3D-printing is a growing market, and is finally beginning to find its place in our homes and offices. However, a new study reveals that they emit some potentially harmful particles.
3D printing is still a developing technology and as such, home 3D printers are still largely untested in terms of safety. It’s reasonable to assume that a device that deals in the manufacture of plastic models could potentially spread some harmful stuff into the air. Because of this, researchers at the Built Environment Research Group at the Illinois Institute of Technology have put the printers to the test. They’ve selected a popular model and subjected it to a test which analyzes the printer’s ultra-fine particle emissions.
The researchers found that the printer emitted particles both when working with PLA, a starch-based material, and ABS plastic. Nearly 20 billion particles per minute were emitted by the printer during PLA work. Meanwhile, ten times as many particles were emitted during ABS work. 200 billion particles may seem like an awful lot, but we can’t let the numbers scare us without context. The emissions are roughly equivalent to what you’d get from lighting a cigarette or using a gas stove. In other words, the emissions may indeed be harmful, but likely not more than any number of things we do in our every day lives anyway.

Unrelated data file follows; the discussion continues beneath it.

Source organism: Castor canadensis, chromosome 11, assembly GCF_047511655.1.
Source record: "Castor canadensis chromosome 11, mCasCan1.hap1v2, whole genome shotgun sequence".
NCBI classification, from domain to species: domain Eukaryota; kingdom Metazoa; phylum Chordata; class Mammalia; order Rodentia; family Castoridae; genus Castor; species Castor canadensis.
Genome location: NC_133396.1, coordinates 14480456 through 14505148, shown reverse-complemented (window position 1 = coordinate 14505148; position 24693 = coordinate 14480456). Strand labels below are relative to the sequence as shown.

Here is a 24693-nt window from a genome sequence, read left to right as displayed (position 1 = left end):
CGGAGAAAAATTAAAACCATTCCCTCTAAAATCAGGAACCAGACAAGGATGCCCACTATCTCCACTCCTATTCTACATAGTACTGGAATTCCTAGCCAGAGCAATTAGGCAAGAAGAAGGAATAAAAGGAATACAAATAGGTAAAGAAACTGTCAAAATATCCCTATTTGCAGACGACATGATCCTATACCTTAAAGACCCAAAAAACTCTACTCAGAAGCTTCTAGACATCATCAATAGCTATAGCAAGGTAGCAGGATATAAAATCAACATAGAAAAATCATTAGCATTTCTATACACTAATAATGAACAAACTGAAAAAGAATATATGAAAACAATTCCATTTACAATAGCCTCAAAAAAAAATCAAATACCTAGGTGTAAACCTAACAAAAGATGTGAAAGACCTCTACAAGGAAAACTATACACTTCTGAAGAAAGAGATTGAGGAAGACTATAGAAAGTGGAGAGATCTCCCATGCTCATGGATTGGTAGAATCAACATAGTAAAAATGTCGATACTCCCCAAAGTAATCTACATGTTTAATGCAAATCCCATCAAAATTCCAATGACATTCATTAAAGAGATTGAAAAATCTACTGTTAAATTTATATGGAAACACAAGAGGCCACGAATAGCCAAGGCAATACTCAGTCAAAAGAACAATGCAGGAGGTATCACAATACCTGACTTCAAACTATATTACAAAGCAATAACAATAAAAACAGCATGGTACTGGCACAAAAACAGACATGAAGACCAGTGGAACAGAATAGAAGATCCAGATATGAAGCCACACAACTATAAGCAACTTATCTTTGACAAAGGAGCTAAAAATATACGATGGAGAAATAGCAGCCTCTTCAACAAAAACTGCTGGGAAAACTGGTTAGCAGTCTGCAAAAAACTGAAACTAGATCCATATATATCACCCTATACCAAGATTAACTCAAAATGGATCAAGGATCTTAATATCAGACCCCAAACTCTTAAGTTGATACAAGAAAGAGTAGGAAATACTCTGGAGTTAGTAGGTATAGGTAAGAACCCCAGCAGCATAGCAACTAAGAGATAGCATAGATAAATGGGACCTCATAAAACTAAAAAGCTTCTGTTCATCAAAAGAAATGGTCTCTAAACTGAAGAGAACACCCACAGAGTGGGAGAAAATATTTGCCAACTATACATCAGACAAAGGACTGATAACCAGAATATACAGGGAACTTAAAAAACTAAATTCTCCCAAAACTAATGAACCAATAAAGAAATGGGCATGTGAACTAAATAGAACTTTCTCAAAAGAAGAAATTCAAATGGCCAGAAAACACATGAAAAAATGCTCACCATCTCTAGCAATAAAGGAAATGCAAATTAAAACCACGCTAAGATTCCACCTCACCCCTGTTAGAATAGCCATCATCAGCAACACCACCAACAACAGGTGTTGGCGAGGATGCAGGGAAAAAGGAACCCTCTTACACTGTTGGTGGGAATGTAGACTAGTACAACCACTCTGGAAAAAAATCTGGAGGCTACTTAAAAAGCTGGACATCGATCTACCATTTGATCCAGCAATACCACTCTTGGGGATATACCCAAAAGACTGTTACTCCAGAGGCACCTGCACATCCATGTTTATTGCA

Put your printer next to the window and you can be safe and show off!
The study didn’t mention which materials were in the emissions. One can assume they’d be the same as the materials used however, and that raises the concern slightly. While PLA is non-toxic and has been used in the past to deliver medicine, ABS plastic has been proven toxic to lab rats. Obviously, the lesson here is to ventilate. While it may be overkill to place the printers under lab-grade ventilation, it could be a good idea to crack a window.